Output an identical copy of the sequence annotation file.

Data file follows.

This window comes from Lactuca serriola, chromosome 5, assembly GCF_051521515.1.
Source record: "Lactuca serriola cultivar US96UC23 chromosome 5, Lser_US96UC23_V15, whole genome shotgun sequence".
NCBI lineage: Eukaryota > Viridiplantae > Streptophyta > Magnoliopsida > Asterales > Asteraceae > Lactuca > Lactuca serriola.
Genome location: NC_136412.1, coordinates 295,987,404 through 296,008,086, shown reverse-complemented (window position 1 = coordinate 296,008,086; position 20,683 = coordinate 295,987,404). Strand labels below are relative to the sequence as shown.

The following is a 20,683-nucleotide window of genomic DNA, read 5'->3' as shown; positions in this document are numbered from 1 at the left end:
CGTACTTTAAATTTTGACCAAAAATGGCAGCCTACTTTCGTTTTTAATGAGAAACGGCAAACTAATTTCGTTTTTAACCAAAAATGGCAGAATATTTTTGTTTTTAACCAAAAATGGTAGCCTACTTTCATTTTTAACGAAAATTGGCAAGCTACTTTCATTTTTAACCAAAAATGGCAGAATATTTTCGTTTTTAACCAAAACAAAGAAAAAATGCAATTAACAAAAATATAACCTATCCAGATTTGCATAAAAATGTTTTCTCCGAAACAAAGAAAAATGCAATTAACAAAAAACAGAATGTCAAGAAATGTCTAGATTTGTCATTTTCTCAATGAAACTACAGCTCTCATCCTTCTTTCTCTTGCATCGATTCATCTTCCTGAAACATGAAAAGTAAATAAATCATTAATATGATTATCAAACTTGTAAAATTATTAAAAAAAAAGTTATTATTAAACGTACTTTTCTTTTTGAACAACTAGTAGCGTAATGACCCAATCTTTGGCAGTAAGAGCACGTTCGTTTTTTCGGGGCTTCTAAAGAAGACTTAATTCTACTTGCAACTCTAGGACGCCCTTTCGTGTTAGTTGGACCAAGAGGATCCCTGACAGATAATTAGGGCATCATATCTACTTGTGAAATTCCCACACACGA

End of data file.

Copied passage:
This window comes from Lactuca serriola, chromosome 5, assembly GCF_051521515.1.
Source record: "Lactuca serriola cultivar US96UC23 chromosome 5, Lser_US96UC23_V15, whole genome shotgun sequence".
NCBI lineage: Eukaryota > Viridiplantae > Streptophyta > Magnoliopsida > Asterales > Asteraceae > Lactuca > Lactuca serriola.
Genome location: NC_136412.1, coordinates 295,987,404 through 296,008,086, shown reverse-complemented (window position 1 = coordinate 296,008,086; position 20,683 = coordinate 295,987,404). Strand labels below are relative to the sequence as shown.

The following is a 20,683-nucleotide window of genomic DNA, read 5'->3' as shown; positions in this document are numbered from 1 at the left end:
CGTACTTTAAATTTTGACCAAAAATGGCAGCCTACTTTCGTTTTTAATGAGAAACGGCAAACTAATTTCGTTTTTAACCAAAAATGGCAGAATATTTTTGTTTTTAACCAAAAATGGTAGCCTACTTTCATTTTTAACGAAAATTGGCAAGCTACTTTCATTTTTAACCAAAAATGGCAGAATATTTTCGTTTTTAACCAAAACAAAGAAAAAATGCAATTAACAAAAATATAACCTATCCAGATTTGCATAAAAATGTTTTCTCCGAAACAAAGAAAAATGCAATTAACAAAAAACAGAATGTCAAGAAATGTCTAGATTTGTCATTTTCTCAATGAAACTACAGCTCTCATCCTTCTTTCTCTTGCATCGATTCATCTTCCTGAAACATGAAAAGTAAATAAATCATTAATATGATTATCAAACTTGTAAAATTATTAAAAAAAAAGTTATTATTAAACGTACTTTTCTTTTTGAACAACTAGTAGCGTAATGACCCAATCTTTGGCAGTAAGAGCACGTTCGTTTTTTCGGGGCTTCTAAAGAAGACTTAATTCTACTTGCAACTCTAGGACGCCCTTTCGTGTTAGTTGGACCAAGAGGATCCCTGACAGATAATTAGGGCATCATATCTACTTGTGAAATTCCCACACACGA